What a crazy journey the beginning of this project has been! From applying for a Partners in the Arts grant and attending the Oates Institute, to meeting Nelly, and introducing the staff to sound art we have had a blast! Our school has had such amazing visitors and the students have experiences that they can take with them as they move forward.
Some of our highlights:
Finding the incredible artists who have worked with the students this year!
Nelly Anderson is so positive, energetic, and engaging with the students. Her vision is clear, confident, and sophisticated. She has given so much of her time and energy to this project and we are forever grateful! Toni Wynn continually motivates the students to be thinkers, creators, and to produce their best work. Her discussions about 'The Big Idea' refocused the students when they needed it most and connected all of the parts into a whole. We met Dave Watkins at one of Nelly's shows and were witness to his incredible projection skills. He has graciously given his time to the project as well as John Blatter who we somehow convinced to volunteer and troubleshoot our technology ideas!
Our whole school workshops!
Nelly came in and tackled teaching all of our English students at once! The kids created six word memoirs as a jumping-off point for discussing narrative. They then all had the opportunity to do field recordings around the school and at home and compose found-sound music. The narratives were all so smart, and descriptive. The students really got into them! We had some construction going on in the gym and the kids recorded some awesome sounds! They even sneakily recorded our security guard Mr. Fuller telling errant students to get to class! We also had a ton of learning experiences with our technology. There were lots of accidentally-deleted projects and frozen computers but the kids remained focused and engaged.
Building the sound box!
When I walk into a room and all the students have power tools I get a little nervous. I think anyone would unless they are our building trades teacher Bruce Peterson! Bruce and the kids worked diligently to build a sound booth that was truly sound proof. And then in testing we discovered it was not. In fact no matter what we did or added, or stuffed in the cracks our booth is not 100% sound proof but it is very close! Bruce let the students brainstorm, experiment and take the lead on the design. Watching them fail was actually great to watch; every time the kids came back with better ideas, improvements, and most importantly, a desire to succeed.They were really learning through experience.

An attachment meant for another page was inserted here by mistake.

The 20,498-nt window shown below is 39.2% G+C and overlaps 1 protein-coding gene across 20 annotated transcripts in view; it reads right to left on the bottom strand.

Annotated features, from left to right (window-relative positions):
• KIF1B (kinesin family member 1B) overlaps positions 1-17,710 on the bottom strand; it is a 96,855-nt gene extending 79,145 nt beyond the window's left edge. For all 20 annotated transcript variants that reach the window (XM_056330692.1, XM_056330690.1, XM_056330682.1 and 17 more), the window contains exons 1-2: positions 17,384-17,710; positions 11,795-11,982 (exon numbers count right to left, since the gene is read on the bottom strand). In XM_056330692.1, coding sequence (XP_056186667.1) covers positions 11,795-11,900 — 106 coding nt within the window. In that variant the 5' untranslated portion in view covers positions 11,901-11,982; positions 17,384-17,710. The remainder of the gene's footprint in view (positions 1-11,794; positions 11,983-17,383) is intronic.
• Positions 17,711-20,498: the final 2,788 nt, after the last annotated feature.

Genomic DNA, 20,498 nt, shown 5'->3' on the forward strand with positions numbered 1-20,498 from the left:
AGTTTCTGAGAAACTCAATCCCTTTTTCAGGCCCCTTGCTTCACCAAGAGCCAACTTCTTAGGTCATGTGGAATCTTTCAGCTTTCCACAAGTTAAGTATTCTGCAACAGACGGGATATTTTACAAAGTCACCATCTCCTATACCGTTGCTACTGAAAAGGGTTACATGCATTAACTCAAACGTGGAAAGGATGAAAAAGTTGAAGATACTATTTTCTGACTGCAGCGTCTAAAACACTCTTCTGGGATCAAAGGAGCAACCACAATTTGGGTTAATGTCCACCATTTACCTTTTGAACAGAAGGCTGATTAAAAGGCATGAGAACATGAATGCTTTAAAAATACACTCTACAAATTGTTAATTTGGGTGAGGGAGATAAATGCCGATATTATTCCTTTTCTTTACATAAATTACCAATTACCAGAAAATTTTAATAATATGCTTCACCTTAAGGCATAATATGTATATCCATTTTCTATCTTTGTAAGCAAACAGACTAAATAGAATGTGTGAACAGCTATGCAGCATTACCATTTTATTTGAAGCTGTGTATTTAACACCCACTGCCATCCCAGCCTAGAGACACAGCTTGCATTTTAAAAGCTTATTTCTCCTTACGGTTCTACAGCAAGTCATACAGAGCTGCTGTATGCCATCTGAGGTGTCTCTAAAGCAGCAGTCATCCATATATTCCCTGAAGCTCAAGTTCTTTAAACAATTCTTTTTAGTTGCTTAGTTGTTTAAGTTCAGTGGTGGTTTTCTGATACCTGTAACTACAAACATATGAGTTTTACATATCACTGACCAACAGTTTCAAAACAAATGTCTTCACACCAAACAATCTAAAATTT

The Chesterfield Historical Society and Mark Tenia Lecturing
We also had the Chesterfield Historical Society come in and workshop with our US History students. The interim chair of the African American History Committee, Reverend Herbert Townes, shared his experiences as a Carver alumnus to kick-start a discussion about oral histories. Mark Tenia from Channel 8 News worked with the students to develop and practice interviewing questions and skills. These students then had the opportunity to interview alumni or each other in our sound box.
Interviewing our accomplished alumni!
The Carver alumni were slightly unsure of our motivations when we first approached them about giving interviews! Eventually we won them over and they have been steadily coming in to share their histories, in spite of the snowy weather. Most of that can be attributed to members of our Mega Mentors volunteer staff who graduated from Carver or know many people who did! Before we knew it we had a representative of the George Washington Carver Alumni and Friends Association asking us questions and linking us to more alumni and artifacts. Several of the alumni have since volunteered to be mentors to our students!
Editing the narratives!
Right now, we are in the thick of having the students edit down and group narrative clips thematically. Watching them work through others' stories has been incredible. Witnessing them learn the skill of listening, different from what they employ in our classrooms, has also been really inspiring. They are so curious and the idea of research, the idea of education really, has been transformed for these students. I don't think they realize the impact of our alumni's stories on their outlook but we, as teachers, can see it in their actions and words. We are starting to see the realization of our goal, and it is powerful for us all.